What is as predictable as a threatened snowstorm bringing Atlanta to a standstill? Answer – gun control advocates taking advantage of every shooting incident as an excuse to further restrict Americans’ Second Amendment rights. The recent shooting incident in Tucson, Arizona — involving a clearly deranged individual who shot Congresswoman Gabrielle Giffords, a federal judge and several other innocent people – is no exception.
Doctors had barely announced that Rep. Giffords had survived the shooting, than gun-control legislators in the nation’s capitol began trotting out their latest anti-gun schemes. Rep. Carolyn McCarthy, Democrat of New York, was in the forefront of this effort. Close behind Ms. McCarthy was her Empire State colleague, Republican Peter King. While most anti-firearms proposals emanating from the Congress are simply ineffective or unworkable; King’s most recent proposal is utterly idiotic.
In response to the Tucson shooting — in which the gunman showed up at a public, outdoor town hall meeting hosted by Rep. Giffords in the parking lot of a local shopping center — King has proposed what has to be one of the silliest pieces of federal legislation in many a year. He has suggested the federal criminal code be amended to incorporate a new provision making it illegal for a person to possess a firearm within 1,000 feet of a Member of Congress.
One might suppose that – were King’s proposal to actually become law — Members of Congress would have to walk around at all times with some obvious form of identification readily discernible to everyone within 333-1/3 yards of their presence; something that identifies them as a “Member of Congress.” Perhaps it would be required that every Member at all times wear a large hat with the congressional seal emblazoned thereon; or a distinctly colored sweatshirt with the words, “MEMBER OF THE CONGRESS OF THE UNITED STATES,” printed thereon in a bright, contrasting color.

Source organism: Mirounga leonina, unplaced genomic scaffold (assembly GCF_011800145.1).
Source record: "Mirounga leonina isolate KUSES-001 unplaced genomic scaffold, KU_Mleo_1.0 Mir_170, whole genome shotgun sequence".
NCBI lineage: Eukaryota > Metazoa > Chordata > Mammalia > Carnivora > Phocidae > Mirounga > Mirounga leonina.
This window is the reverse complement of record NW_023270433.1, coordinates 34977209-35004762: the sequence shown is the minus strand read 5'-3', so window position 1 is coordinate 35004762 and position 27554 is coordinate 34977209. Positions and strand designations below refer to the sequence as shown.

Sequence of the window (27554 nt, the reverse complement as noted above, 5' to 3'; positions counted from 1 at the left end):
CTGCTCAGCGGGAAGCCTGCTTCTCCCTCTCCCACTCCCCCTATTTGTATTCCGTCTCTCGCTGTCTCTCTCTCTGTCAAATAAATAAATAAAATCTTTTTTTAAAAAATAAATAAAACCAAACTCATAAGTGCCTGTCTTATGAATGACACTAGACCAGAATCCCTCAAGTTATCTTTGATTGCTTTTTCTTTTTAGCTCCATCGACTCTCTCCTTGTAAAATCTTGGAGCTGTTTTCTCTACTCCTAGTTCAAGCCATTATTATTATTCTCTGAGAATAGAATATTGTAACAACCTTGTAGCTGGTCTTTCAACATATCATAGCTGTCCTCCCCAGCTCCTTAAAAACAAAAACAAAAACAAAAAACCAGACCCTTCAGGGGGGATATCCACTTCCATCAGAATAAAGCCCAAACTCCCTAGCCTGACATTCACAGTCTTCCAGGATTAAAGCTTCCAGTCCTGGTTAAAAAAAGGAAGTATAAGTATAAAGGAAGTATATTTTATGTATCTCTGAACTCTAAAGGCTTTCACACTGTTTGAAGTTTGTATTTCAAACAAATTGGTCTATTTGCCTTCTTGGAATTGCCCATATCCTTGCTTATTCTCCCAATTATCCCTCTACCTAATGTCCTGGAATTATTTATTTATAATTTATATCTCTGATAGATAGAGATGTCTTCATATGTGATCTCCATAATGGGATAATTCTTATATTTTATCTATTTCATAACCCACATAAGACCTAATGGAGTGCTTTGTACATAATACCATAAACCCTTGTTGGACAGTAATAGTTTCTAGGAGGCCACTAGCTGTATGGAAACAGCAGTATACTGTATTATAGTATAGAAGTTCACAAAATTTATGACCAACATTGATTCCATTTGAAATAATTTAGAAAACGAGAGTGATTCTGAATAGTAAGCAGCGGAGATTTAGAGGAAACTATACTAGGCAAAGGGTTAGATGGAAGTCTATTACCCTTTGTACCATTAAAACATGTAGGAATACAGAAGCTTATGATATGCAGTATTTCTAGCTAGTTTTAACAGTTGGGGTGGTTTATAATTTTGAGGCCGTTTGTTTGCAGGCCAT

In the absence of such clearly identifying garb, it would be impossible for every individual to know for certain they were within 1,000 feet of a Member of Congress; in order to ensure they moved beyond the protective zone or so they could dispose of any firearm they might lawfully be carrying at the time. Because such scenario would be unworkable in the real world, perhaps the alternative is what King and others really have in mind – forcing everyone to assume at all times that a Member of Congress might be lurking somewhere within 1,000 feet of them, and insofar as every such Member is not necessarily known to every other citizen, one would be forced to presume at all times that such person might be nearby and therefore it never would be safe to carry a firearm.
The King legislation also would preclude a Good Samaritan lawfully carrying a firearm from using their gun to stop a deranged shooter; such as actually happened in Tucson.
These possibilities illustrate the idiocy of even considering a federal law to prohibit the carrying of a firearm within a certain number of feet of a Representative or Senator; but it is unlikely King or other gun-control advocates in the Congress engaging in typical, knee-jerk reaction to a shooting incident, will be deterred.
That it already is a violation of federal law to threaten a Member of Congress or other federal official with a firearm, or to use such a weapon, or even to attempt or conspire to do so, seems irrelevant to King and his anti-gun colleagues. But in their world, the response to every problem is always to propose more laws rather than simply to recognize that not every deranged person can always be stopped before they commit random or premeditated acts of violence. In their world also, better and more consistent enforcement of existing laws is secondary always to proposing more laws; no matter how idiotic.
-by Bob Barr, The Barr Code